7. Gibbs BG, Forste R. Breastfeeding, parenting, and early cognitive development. J Pediatr. 2014;164(3):487–493

  8. Binns C, Lee M, Low WY. The long-term public health benefits of breastfeeding. Asia Pac J Public Health. 2016;28(1):7–14

  9. Danawi H, Estrada L, Hasbini T, Wilson DR. Health inequalities and breastfeeding in the United States of America. Int J Childbirth Educ. 2016;31(1)

NOTES

Content in the STANDARD was modified on 05/30/2018.

4.3.1.2: Feeding Infants on Cue by a Consistent Caregiver/Teacher

Content in the STANDARD was modified on 05/30/2018.


Caregivers/teachers should feed infants on cue unless the parent/guardian and the child’s primary health care provider give written instructions stating otherwise (1). Caregivers/teachers should be gentle, patient, sensitive, and reassuring when responding appropriately to the infant’s feeding cues (2). Responsive feeding is most successful when caregivers/teachers learn how infants externally communicate hunger and fullness. Crying alone is not a cue for hunger unless accompanied by other cues, such as opening the mouth, making sucking sounds, rooting, fast breathing, clenched fingers/fists, and flexed arms/legs (1,2). Whenever possible, the same caregiver/teacher should feed a specific infant for most of that infant’s feedings (3). Caregivers/teachers should not feed infants beyond satiety; just as hunger cues are important in initiating feedings, observing satiety cues can limit overfeeding. An infant will communicate fullness by shaking the head or turning away from food (1,4,5).


A pacifier should not be offered to an infant prior to being fed.

RATIONALE

Responsive feeding meets the infant’s nutritional and emotional needs and provides an immediate response to the infant, which helps ensure trust and feelings of security (6). A caregiver/teacher is more likely to understand how a particular infant communicates hunger/satiety when consistent, reliable feedings and interactions are done regularly over time. Early relationships between an infant and caregivers/teachers involving feeding set the stage for an infant to develop eating patterns for life (1-5). Responsive feeding may help prevent childhood obesity (5-7).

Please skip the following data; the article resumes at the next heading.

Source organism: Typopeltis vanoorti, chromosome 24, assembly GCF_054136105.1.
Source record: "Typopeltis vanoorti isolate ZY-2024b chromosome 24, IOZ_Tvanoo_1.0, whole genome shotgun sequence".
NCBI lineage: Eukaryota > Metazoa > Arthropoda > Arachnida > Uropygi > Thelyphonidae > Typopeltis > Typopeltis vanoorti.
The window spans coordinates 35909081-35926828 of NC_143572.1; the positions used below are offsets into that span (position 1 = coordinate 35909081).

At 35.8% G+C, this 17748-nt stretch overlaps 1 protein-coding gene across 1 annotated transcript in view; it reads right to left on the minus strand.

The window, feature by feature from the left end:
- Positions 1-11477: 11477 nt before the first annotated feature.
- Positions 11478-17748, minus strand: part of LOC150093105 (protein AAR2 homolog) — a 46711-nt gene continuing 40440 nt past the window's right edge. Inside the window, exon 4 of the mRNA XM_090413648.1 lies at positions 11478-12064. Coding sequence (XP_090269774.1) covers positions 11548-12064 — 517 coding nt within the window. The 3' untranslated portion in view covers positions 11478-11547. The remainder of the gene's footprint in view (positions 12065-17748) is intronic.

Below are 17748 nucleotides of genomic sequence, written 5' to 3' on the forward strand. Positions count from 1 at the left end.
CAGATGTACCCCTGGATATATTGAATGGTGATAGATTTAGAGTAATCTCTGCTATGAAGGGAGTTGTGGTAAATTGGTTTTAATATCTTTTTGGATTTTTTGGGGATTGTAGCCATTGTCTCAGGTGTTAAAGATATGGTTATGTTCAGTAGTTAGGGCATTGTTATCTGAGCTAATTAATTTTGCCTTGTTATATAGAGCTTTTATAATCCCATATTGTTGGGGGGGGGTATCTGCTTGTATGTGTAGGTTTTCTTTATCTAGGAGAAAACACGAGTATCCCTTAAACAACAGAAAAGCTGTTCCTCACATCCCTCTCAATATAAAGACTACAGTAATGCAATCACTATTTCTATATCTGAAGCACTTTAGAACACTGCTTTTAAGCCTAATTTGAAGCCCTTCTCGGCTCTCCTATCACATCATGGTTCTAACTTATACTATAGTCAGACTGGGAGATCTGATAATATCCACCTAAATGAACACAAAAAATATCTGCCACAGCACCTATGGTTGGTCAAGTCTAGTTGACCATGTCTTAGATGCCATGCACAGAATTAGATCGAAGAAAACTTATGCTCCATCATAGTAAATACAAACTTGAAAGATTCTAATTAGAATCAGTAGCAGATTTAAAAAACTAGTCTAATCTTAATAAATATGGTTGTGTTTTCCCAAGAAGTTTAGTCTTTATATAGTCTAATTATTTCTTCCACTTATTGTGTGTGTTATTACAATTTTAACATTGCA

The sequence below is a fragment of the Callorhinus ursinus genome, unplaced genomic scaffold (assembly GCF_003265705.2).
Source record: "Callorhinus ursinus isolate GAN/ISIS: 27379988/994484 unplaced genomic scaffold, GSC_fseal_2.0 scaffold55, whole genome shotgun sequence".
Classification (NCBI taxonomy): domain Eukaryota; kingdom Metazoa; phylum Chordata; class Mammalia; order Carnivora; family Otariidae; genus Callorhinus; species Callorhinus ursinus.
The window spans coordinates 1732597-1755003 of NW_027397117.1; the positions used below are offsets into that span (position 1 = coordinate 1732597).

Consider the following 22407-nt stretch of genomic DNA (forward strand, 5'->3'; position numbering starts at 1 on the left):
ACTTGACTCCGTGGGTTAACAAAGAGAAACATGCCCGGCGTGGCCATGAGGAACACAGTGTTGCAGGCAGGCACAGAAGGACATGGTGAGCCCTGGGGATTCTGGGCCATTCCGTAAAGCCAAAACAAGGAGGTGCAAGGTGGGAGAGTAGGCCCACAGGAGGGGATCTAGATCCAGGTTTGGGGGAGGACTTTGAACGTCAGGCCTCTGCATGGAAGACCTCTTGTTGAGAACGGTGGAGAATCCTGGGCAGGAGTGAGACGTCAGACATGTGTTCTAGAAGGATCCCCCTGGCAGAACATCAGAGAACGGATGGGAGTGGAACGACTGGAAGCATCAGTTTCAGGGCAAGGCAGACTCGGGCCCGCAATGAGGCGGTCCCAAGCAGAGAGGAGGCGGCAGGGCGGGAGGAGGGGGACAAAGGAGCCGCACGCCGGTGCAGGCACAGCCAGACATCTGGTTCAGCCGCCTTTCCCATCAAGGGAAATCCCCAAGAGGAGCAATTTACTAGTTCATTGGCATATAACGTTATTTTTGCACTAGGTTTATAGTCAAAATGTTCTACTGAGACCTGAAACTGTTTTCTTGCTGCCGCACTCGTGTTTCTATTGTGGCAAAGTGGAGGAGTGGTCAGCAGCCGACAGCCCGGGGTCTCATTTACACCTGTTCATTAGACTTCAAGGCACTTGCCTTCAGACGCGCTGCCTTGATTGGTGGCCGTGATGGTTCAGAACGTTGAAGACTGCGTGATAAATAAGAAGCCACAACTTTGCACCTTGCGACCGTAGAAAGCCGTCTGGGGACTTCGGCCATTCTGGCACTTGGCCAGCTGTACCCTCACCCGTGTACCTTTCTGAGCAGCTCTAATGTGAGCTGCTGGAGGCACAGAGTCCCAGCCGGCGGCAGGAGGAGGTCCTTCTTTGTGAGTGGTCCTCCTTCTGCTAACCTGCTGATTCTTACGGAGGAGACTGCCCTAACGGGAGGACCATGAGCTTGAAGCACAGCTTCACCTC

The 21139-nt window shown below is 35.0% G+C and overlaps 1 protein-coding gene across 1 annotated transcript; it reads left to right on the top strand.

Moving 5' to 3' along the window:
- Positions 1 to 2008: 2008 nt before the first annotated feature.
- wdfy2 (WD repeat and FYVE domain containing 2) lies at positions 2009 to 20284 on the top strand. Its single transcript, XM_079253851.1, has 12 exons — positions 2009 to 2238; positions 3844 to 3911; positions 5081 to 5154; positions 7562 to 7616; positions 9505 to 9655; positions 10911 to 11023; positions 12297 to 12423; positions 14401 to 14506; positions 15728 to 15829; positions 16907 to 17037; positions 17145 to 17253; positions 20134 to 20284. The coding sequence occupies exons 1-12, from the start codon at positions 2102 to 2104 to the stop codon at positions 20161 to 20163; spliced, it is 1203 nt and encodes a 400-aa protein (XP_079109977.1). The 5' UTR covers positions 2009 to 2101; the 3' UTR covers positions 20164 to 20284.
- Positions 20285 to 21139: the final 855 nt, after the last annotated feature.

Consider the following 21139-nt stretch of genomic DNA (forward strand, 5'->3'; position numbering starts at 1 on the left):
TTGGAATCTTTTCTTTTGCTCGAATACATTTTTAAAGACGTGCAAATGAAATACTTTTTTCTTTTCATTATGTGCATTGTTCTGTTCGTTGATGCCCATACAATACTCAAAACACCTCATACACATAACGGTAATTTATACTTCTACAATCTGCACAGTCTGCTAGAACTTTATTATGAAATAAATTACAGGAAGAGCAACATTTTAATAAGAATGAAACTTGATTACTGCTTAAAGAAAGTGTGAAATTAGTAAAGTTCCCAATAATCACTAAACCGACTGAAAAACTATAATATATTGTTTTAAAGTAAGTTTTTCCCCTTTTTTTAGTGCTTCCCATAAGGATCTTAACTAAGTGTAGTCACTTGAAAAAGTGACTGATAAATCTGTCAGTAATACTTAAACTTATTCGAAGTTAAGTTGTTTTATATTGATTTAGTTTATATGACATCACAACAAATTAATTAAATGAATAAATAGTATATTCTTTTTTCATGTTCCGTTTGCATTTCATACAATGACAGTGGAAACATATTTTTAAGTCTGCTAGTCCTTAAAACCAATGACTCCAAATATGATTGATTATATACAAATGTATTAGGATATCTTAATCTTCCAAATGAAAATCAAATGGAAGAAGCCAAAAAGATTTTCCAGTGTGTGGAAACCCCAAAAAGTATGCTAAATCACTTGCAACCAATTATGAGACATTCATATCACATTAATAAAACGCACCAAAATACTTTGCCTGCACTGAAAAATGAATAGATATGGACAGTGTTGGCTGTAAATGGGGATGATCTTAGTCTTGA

TYPE OF FACILITY
Center, Early Head Start, Large Family Child Care Home, Small Family Child Care Home
RELATED STANDARDS
4.3.1.1 General Plan for Feeding Infants
4.3.1.8 Techniques for Bottle Feeding
REFERENCES
  1. Blaine RE, Davison KK, Hesketh K, Taveras EM, Gillman MW, Benjamin Neelon SE. Child care provider adherence to infant and toddler feeding recommendations: findings from the Baby Nutrition and Physical Activity Self-Assessment for Child Care (Baby NAP SACC) Study. Child Obes. 2015;11(3):304–313

  2. Pérez-Escamilla R, Segura-Pérez S, Lott M, on behalf of the Robert Wood Johnson Foundation HER Expert Panel on Best Practices for Promoting Healthy Nutrition, Feeding Patterns, and Weight Status for Infants and Toddlers From Birth to 24 Months. Feeding Guidelines for Infants and Young Toddlers: A Responsive Parenting Approach. Guidelines for Health Professionals. Durham, NC: Healthy Eating Research; 2017. http://healthyeatingresearch.org/wp-content/uploads/2017/02/her_feeding_guidelines_brief_021416.pdf. Published February 2017. Accessed November 14, 2017

  3. Zero to Three. How to care for infants and toddlers in groups. 4. Continuity of care. https://www.zerotothree.org/resources/77-how-to-care-for-infants-and-toddlers-in-groups#chapter-38. Published February 8, 2010. Accessed November 14, 2017

  4. US Department of Agriculture, Special Supplemental Nutrition Program for Women, Infants, and Children. Infant hunger and satiety cues. https://wicworks.fns.usda.gov/wicworks/WIC_Learning_Online/support/job_aids/cues.pdf. Updated October 2016. Accessed November 14, 2017

  5. Buvinger E, Rosenblum K, Miller AL, Kaciroti NA, Lumeng JC. Observed infant food cue responsivity: associations with maternal report of infant eating behavior, breastfeeding, and infant weight gain. Appetite. 2017;112:219–226